The Black Viking
In Search of the Black Viking
translated by Philip Roughton
Chapter 1: Hunting in the Ginnungagap of the Past
Geirmundur heljarskinn Hjörsson
Ýri Geirmundardóttir 875
Oddi Ketilsson 920 Hallveig Oddadóttir 980
Snorri Jörundarson 1012
Gils Snorrason 1045 Þórður Gilsson 1070–1150 Sturla Þórðarson 1115–1183 Helga Sturludóttir 1180
Gyða Sölmundardóttir 1225 Helga Nikulásdóttir 1240
Einar Þorláksson 1280 Ónefnd (Unnamed) Einarsdóttir 1340
Narfi Vigfússon 1365
Anna Narfadóttir 1475 Loftur Guðlaugsson 1500–1564 Arnór Loftsson 1540–1610 Anna Arnórsdóttir 1590 Halldóra Björnsdóttir 1620 Ásgeir Jónsson 1650–1703 Guðmundur “yngri” (“the younger”) Ásgeirsson 1687–1739 Ólöf Guðmundsdóttir 1723 Bjarni Pétursson 1745–1815 Jón Bjarnason 1793–1877 Halldór Jónsson 1831–1885 Ragnheiður Halldórsdóttir 1876–1962 Guðjón Guðmundsson 1917–2010 Birgir Guðjónsson 1940 Bergsveinn Birgisson 1971
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In the early 1980’s, a certain old man was a frequent guest at my childhood home in one of the suburbs of Reykjavík. His name was Snorri Jónsson, and he was a friend of my parents. Snorri had grown up in Hornstrandir, a rugged peninsula in the northernmost part of Iceland. Like many others, Snorri moved away from the Strandir area in the 1950’s, but he left his heart there, and often spoke warmly about his former haunts. He was a slender man, but had a voice powerful enough to cut through the screeching of seabirds and thundering surf. He was a well-known egg-hunter, lowering himself on a rope down cliffs to gather seabird eggs, hanging there in mid-air and pushing off from nest to nest.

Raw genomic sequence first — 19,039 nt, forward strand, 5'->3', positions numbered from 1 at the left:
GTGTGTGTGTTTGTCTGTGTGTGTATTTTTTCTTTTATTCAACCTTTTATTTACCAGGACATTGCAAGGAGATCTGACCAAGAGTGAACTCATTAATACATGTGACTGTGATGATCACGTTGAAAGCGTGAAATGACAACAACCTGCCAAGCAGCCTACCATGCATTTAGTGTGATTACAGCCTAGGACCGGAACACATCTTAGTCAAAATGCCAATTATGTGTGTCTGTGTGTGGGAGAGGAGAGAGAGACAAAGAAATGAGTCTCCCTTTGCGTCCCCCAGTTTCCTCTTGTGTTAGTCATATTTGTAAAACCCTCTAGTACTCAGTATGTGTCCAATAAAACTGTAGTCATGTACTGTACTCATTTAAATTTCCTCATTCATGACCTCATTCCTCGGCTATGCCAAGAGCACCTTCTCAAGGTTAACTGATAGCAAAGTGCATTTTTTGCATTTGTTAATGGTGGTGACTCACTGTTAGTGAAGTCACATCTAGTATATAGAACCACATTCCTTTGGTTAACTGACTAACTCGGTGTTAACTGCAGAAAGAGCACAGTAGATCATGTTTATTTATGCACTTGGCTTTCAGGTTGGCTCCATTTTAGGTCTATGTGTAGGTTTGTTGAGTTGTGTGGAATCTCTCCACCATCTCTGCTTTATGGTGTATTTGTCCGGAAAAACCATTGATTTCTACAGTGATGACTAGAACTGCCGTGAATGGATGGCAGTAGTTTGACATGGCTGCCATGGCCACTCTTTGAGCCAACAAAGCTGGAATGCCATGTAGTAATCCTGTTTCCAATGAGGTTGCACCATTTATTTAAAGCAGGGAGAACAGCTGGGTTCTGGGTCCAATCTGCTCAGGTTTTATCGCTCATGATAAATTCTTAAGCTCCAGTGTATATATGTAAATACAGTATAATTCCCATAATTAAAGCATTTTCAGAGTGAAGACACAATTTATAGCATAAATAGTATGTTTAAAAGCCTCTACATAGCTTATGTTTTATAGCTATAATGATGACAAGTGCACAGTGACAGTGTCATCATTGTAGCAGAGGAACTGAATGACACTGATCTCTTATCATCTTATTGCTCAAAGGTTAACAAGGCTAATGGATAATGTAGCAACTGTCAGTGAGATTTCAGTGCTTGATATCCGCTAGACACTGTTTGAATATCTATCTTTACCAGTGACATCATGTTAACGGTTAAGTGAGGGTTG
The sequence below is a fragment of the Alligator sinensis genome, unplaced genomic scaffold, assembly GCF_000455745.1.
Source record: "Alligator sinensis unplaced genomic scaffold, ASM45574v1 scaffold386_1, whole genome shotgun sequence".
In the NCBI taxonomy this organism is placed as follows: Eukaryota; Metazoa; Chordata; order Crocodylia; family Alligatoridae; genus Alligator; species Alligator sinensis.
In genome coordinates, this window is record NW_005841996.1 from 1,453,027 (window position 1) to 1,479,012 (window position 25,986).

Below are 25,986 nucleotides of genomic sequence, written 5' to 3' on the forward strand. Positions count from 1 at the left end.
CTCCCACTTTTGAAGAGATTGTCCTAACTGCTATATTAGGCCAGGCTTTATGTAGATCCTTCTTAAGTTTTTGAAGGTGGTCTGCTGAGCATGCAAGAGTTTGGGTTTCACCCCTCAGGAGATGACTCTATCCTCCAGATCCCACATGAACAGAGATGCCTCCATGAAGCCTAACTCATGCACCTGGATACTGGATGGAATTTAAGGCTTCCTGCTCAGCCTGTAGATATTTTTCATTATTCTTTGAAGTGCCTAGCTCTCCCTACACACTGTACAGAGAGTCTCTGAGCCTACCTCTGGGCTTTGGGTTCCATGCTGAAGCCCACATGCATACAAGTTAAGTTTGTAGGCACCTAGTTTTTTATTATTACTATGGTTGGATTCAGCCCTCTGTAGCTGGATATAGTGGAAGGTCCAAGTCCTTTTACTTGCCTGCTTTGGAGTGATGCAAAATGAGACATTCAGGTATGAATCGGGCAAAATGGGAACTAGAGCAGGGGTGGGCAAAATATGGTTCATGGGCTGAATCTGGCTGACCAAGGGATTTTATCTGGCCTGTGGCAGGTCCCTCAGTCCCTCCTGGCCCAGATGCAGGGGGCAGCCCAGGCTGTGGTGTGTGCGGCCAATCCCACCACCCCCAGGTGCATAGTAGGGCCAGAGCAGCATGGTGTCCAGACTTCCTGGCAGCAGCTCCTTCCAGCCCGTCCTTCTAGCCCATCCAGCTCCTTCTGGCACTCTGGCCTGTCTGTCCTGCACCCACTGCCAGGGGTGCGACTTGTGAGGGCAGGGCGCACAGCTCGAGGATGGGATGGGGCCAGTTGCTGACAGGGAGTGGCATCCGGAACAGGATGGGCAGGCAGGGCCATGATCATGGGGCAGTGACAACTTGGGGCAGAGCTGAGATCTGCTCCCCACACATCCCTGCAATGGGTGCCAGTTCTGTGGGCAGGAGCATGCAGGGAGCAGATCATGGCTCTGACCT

The greatest hero in Snorri’s imaginative world was a Viking named Geirmundur heljarskinn. Snorri spoke of no one with as much respect, not even the newly elected president of Iceland, Vigdís Finnbogadóttir. I was ten or twelve years old and didn’t fully understand all the stories that Snorri told of Geirmundur and his kin. I have forgotten most of those stories, but one of them made such a strong impression on me that I remember it to this day. It went like this:
Geirmundur kept a number of Irish slaves at Hornstrandir. They lived under miserable conditions, laboring away while given only meager provisions. One day they decided to flee, and stole a small boat and rowed away. They knew little about sailing, but were desperate to get as far away as possible. They rowed a great distance on the open sea until finally reaching a large islet, which still bears the name Íraboði— the islet or reef of the Irish. If those poor slaves had sailed any farther, they would doubtless have ended up at the North Pole.
This story is so vivid in my mind’s eye. For some reason, I always envisioned the slaves as monks, tonsured and clad in gray cowls of homespun cloth. Their faces dirty, their eyes either serious and staring, or revealing their fear. Some of them have oars, but others only planks of wood that they try to use to row. Their eyes are white in their sooty faces. They row for their lives. Away, away from all of it. Any place must be better than this. They reach the islet in the vastness of the ocean. Perhaps they think: if we keep going, where will we end up? Will we sail off the edge of the world? I envision them on the islet, shivering with cold as the breakers crash around them. Their water and food supplies are used up; they are gripped by deadly cold. Gradually, their limbs grow numb. Perhaps they sing sad Irish folk songs or hymns (in my imagination, they were Christians), and lie close together to try to keep warm. One can only imagine the horror of such a slow death. Did they help each other die?